Beasts of the Earth
by James Wade
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Pub Date 11 Oct 2022 | Archive Date 18 Nov 2022
James Wade, whose first two novels were praised as “rhapsodic” and “haunting,” delivers his most powerful work to date—a chilling parable about the impossible demands of hate and love, trauma and goodness, vividly set in the landscapes of Texas and Louisiana.
Beasts of the Earth tells the story of Harlen LeBlanc, a dependable if quiet employee of the Carter Hills High School’s grounds department, whose carefully maintained routine is overthrown by an act of violence. As the town searches for answers, LeBlanc strikes out on his own to exonerate a friend, while drawing the eyes of the law to himself and fending off unwelcome voices that call for a sterner form of justice.
Twenty years earlier, young Michael Fischer dreads the return of his father from prison. He spends his days stealing from trap lines in the Louisiana bayou to feed his fanatically religious mother and his cherished younger sister, Doreen. When his father eventually returns, an evil arrives in Michael’s life that sends him running from everything he has ever known. He is rescued by a dying poet and his lover, who extract from him a promise: to be a good man, whatever that may require.
Beasts of the Earth deftly intertwines these stories, exploring themes of time, fate, and free will, to produce a revelatory conclusion that is both beautiful and heartbreaking.
A Note From the Publisher
“Wade’s pitch-perfect, personality-driven dialogue sings in the voice of life, and his ability to meld existential thought, situational metaphor, and cinematic setting is a full-bodied experience…A soul-deep exploration of a wounded man in crisis, James Wade’s Beasts of the Earth…secures his position as an author of extraordinary merit.”
-New York Journal of Books
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• Also Available: River, Sing Out and All Things Left Wild
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Average rating from 33 members
Wade’s Beasts of the Earth, his forthcoming and latest novel, could be subtitled the Ballad Of Harlan LeBlanc. It is a lyrical haunting descriptive tale that threads the needle between heaven and hell, between good and evil, between penance and guilt. It is one if those stories that is thick and rich and absorbing.
We begin with two separate alternating points of view. One is an odd duck named Harlan LeBlanc who lives a quiet life in an East Texas town where he works as a high school groundskeeper, keeps to himself, makes no small talk, and, if you asked him, he would say his favorite book is Of Mice and Men. He doesn’t bother anyone and just lives a simple life until all hell breaks loose and he finds himself near the center of the maelstrom.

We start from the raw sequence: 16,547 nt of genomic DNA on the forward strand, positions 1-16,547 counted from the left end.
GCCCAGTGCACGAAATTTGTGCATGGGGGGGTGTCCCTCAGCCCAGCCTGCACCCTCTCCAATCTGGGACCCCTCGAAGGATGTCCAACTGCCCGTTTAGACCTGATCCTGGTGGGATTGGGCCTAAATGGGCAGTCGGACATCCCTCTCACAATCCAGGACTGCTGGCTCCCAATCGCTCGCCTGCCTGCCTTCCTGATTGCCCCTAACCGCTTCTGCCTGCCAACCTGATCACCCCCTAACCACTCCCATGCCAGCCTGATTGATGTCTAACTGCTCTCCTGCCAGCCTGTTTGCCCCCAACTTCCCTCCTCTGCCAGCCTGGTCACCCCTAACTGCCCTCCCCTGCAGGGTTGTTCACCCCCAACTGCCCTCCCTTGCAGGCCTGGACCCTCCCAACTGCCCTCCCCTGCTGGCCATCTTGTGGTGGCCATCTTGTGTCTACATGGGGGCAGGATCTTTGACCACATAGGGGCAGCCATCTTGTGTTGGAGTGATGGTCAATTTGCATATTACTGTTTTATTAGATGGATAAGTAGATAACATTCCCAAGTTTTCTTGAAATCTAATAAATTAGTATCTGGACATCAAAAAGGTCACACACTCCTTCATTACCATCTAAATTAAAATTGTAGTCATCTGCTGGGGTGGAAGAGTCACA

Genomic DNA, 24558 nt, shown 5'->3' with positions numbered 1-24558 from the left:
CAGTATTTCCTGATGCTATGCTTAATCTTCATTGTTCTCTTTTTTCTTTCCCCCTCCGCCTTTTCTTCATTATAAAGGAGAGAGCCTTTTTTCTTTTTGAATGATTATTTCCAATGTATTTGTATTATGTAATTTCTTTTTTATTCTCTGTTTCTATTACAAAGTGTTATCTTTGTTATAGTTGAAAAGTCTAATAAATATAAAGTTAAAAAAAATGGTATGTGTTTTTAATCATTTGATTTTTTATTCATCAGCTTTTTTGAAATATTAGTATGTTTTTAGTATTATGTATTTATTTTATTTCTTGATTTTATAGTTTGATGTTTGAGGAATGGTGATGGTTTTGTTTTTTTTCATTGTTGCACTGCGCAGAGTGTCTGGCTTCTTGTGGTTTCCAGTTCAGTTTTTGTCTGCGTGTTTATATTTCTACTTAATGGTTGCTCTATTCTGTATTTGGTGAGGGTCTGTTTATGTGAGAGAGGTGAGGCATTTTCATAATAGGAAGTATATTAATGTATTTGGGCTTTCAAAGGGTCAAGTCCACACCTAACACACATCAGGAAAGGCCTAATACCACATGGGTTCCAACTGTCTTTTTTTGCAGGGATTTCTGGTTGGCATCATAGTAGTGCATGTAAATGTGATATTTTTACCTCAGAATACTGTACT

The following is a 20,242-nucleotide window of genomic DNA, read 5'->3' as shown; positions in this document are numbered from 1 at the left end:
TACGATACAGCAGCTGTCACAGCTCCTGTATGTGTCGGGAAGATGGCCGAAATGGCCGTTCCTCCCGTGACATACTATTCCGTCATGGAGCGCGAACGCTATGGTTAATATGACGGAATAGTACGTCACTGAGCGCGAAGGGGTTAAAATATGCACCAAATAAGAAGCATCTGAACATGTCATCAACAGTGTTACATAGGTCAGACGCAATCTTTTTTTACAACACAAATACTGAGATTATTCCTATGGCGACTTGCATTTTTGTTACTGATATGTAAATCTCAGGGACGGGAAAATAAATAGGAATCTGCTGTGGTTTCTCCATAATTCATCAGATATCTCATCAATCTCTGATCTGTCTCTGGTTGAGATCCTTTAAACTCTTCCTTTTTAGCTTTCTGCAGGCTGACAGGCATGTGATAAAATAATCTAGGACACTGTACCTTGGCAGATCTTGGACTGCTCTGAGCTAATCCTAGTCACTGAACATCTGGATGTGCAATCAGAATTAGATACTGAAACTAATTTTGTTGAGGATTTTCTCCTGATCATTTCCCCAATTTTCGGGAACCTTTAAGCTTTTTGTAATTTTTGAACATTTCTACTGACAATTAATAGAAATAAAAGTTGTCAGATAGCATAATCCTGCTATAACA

The other narrative balancing against LeBlanc’s world is that of Michael whose father is returning from prison after serving his term for child molestation. Michael’s world is a dark legend of pain and misery in the swamp. He hates his father, but then everyone does. He’s just a kid and he’s trapped.
It’s a fable about two innocents coming face to face with evil and feeling guilt for how they deal with it, guilt that will haunt them all their days. It’s a dark tale, but told with such poetry.
This was my first time reading this author and I really enjoyed this book! GREAT characters, good solid story line. I saw afterwards that he has two more books available and bought them immediately. The synopses of both sounded right up my alley. I have a new author to stalk. Lol.
What an absolutely amazing, beautiful and powerful book. James Wade is a lyricist with the written word. I will be thinking about this story for a long time. Some books just seep into your soul and stay with you. This is one of those rare books. A gift to those of us who love to read. Thank you James Wade.
When you make a mistake, own it and fix it. It was a mistake not to read James Wade’s first two novels. I’ll have to fix that. Because VISHNU TAKE THE WHEEL.
His third book is *phenomenal.*
BEASTS OF THE EARTH had the oppressively hot energy of crackling brush burning away at a Texas ranch; the haunting prickle of neck-sweat on an airless day in the bayou.
The two locales, Texas and Louisiana, give a bedrock of southern gothic grit for the characters to work upon. Doggone if they don’t flourish in this darkness.
I saw shades of TRUE DETECTIVE, but the story of Harlan LeBlanc isn’t susceptible to a Season 2 dip. The tale of this high school groundskeeper is written in toto, with prose as lyrical as its contents are sinister.
When LeBlanc’s young coworker is accused of an awful crime, the introverted custodian wills himself to supportive action. But we dwell also in the past. In 1965, young Michael Fischer is terrorized by the coming return of his irredeemable father.